You know that character in Little Britain – bespectacled middle-aged woman in a blouse and vest with long greasy hair sitting behind a desk who can’t possibly help because “computer says no”.
Before the character was never more than a humorous skit, but after moving to London the uninterested, unhelpful customer service representative is a frightening reality.
As a former civil servant, I know just how hard the majority of these people work, well in New Zealand at least. I will never again complain about waiting in line for the IRD call centre.
It began even before we left for overseas.
Applying for a Youth Mobility Visa takes time. Fill in a form, scan your fingerprints then send everything off along with your passport, a return envelope and $300 to Canberra.
One month later and no sign of my Visa I emailed the UK Visa office. Several days later I get an email back saying my Visa has been approved, but there was no return envelope. Now, I knew I’d sent one, but rather than get into an email battle went down to the post office and sent a second envelope to Australia. Finally, a couple of days later what should appear in my letterbox but my passport complete with Visa in my original envelope!
One of the first things you have to do when you want to work in the UK is set up a National Insurance number – it’s kind of like a tax and an ACC payment all in one.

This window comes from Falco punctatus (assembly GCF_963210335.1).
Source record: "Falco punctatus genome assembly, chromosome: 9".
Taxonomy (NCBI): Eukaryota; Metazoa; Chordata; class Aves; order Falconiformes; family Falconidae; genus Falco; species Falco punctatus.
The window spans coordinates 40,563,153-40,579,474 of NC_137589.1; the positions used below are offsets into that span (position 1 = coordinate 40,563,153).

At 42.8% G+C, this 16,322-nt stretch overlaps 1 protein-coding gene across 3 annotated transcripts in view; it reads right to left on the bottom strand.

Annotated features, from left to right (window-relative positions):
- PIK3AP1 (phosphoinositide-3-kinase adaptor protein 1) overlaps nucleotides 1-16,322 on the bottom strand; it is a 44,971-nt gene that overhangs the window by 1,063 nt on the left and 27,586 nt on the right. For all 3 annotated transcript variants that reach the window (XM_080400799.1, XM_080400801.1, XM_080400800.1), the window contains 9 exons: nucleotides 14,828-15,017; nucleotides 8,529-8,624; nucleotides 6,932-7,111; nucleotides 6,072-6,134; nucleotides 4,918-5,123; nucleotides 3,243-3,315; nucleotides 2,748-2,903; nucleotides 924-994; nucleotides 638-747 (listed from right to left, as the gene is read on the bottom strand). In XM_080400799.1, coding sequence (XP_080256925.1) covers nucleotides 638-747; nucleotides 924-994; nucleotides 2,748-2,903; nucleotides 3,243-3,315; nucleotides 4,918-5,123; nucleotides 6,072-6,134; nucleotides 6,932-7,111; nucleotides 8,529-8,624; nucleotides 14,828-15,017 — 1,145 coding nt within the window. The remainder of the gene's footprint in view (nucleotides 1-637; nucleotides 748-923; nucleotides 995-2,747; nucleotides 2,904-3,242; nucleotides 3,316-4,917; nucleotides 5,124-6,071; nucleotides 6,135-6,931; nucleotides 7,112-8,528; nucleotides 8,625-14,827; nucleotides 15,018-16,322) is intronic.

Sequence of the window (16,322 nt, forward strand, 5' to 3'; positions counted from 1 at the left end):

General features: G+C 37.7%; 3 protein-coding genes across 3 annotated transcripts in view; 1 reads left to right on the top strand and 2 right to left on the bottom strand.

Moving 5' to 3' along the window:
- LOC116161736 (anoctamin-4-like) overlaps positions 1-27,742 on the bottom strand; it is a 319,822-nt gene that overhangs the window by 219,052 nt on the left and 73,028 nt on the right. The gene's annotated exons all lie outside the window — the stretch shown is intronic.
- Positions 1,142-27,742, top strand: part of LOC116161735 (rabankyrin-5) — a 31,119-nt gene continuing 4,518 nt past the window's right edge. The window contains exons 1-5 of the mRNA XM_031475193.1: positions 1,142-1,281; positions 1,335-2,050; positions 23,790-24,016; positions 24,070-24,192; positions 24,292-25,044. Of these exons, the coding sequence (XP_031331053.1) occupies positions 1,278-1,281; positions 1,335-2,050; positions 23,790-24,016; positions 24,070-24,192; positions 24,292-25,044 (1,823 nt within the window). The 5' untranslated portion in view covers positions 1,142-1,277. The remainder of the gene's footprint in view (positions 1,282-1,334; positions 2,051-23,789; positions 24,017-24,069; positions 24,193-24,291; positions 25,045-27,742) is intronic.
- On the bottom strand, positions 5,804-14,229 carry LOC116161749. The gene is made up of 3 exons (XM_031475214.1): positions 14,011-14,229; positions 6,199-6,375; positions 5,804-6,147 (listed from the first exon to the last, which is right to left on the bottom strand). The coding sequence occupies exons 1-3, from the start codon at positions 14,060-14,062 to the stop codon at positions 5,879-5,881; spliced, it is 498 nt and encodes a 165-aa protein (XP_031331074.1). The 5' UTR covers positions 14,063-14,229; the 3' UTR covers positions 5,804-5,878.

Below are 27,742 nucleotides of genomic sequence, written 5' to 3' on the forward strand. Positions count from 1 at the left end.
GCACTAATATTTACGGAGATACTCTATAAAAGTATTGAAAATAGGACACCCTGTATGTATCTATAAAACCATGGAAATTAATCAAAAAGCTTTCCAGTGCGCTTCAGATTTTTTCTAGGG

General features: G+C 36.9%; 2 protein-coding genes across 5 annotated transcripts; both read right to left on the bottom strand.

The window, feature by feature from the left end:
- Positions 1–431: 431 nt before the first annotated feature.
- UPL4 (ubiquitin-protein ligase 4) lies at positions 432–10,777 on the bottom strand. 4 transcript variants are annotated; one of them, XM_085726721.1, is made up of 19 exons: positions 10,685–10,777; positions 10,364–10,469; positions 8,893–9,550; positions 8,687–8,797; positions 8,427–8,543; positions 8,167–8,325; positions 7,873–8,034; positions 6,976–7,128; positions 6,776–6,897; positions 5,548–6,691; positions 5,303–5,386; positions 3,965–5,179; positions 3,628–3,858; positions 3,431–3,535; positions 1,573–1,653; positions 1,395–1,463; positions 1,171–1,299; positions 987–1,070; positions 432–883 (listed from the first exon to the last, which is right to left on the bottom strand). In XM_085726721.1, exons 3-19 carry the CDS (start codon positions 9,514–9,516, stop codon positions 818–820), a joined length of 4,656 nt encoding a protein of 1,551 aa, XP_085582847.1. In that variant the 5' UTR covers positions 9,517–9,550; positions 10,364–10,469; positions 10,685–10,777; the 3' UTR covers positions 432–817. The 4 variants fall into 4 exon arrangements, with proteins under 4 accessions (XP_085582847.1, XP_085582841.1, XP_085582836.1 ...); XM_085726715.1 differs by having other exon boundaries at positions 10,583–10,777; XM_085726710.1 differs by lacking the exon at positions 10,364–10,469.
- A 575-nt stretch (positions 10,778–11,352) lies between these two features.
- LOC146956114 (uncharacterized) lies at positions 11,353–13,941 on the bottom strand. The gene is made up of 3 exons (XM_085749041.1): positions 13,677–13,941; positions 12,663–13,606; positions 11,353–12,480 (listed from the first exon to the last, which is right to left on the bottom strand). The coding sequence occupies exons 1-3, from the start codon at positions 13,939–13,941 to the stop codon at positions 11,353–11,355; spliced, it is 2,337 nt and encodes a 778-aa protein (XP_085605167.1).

On our forth day in the country I rang up the NI Office and after a few basic questions a pack of forms were make their way from Scotland to Chiswick.
Now, it was slightly for a more complicated for Nick. Being a British Citizen he had to visit the NI office and have an interview in just under a month’s time
My package arrived quite quickly and two days later they were heading back to Scotland.
I followed Nick to his NI interview for moral support. It was a wet and chilly London day as we travelled 45mins on the tube. The interviews take place in a giant, open office – no privacy here – you can easily listen in on the various personal interviews going on around you.
“Now is that your FIRST name or your LAST name?”
The lovely reception lady took a look at Nick’s form.
“It’s nice to have an easy name for once,” she said only half joking.
Shortly Nick was taken to one of the 15 or so desks.
“How long have you been in the UK? How did you get a British Passport? Where are you living? Now, I’ve just got to get my supervisor to check these and I’ll have them back to you in 15minutes.”
One hour later Nick has his documents and an NI number should arrive in two weeks.
Over one month later there is no sign of my own number so I pick up the phone and ring Scotland.
“I’ve been waiting for over a month and was wondering where my number is?”
“Reference number please….okay, it (the computer) says your application was received too late so it was cancelled. You’ll have to ring the mainline again and make an appointment.”
“But I sent it just two days after I got it?!”
“Well, there’s nothing I can do you have to make an appointment.”
It turns out I don’t need an appointment just another set of forms. I asked if there was anyway to get them to Scotland quicker so they don’t arrive late, sadly there’s not.
“Hopefully they’ll arrive quicker this time.”